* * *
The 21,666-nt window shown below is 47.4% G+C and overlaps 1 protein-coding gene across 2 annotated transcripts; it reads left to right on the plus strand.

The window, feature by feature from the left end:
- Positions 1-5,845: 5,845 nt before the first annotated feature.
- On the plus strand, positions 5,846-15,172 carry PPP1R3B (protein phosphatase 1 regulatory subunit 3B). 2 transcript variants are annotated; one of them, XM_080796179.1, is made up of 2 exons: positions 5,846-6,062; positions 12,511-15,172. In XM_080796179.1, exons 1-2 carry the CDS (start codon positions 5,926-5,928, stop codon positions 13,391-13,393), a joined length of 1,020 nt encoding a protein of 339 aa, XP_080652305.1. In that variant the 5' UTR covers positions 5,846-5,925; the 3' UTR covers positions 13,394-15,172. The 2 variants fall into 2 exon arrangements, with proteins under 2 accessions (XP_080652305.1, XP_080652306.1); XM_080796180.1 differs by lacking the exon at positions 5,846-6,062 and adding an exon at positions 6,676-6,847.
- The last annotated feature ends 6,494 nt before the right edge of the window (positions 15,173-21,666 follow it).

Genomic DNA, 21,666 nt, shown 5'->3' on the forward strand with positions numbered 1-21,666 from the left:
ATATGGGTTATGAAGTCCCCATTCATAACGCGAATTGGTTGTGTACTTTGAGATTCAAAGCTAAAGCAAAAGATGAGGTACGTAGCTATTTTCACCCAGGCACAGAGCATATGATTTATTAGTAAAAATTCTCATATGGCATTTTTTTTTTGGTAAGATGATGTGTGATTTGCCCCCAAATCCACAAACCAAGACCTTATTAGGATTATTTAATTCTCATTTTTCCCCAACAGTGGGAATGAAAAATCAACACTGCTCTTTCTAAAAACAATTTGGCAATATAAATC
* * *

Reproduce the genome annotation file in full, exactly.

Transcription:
The 21,666-nt window shown below is 47.4% G+C and overlaps 1 protein-coding gene across 2 annotated transcripts; it reads left to right on the plus strand.

The window, feature by feature from the left end:
- Positions 1-5,845: 5,845 nt before the first annotated feature.
- On the plus strand, positions 5,846-15,172 carry PPP1R3B (protein phosphatase 1 regulatory subunit 3B). 2 transcript variants are annotated; one of them, XM_080796179.1, is made up of 2 exons: positions 5,846-6,062; positions 12,511-15,172. In XM_080796179.1, exons 1-2 carry the CDS (start codon positions 5,926-5,928, stop codon positions 13,391-13,393), a joined length of 1,020 nt encoding a protein of 339 aa, XP_080652305.1. In that variant the 5' UTR covers positions 5,846-5,925; the 3' UTR covers positions 13,394-15,172. The 2 variants fall into 2 exon arrangements, with proteins under 2 accessions (XP_080652305.1, XP_080652306.1); XM_080796180.1 differs by lacking the exon at positions 5,846-6,062 and adding an exon at positions 6,676-6,847.
- The last annotated feature ends 6,494 nt before the right edge of the window (positions 15,173-21,666 follow it).

Genomic DNA, 21,666 nt, shown 5'->3' on the forward strand with positions numbered 1-21,666 from the left:
ATATGGGTTATGAAGTCCCCATTCATAACGCGAATTGGTTGTGTACTTTGAGATTCAAAGCTAAAGCAAAAGATGAGGTACGTAGCTATTTTCACCCAGGCACAGAGCATATGATTTATTAGTAAAAATTCTCATATGGCATTTTTTTTTTGGTAAGATGATGTGTGATTTGCCCCCAAATCCACAAACCAAGACCTTATTAGGATTATTTAATTCTCATTTTTCCCCAACAGTGGGAATGAAAAATCAACACTGCTCTTTCTAAAAACAATTTGGCAATATAAATC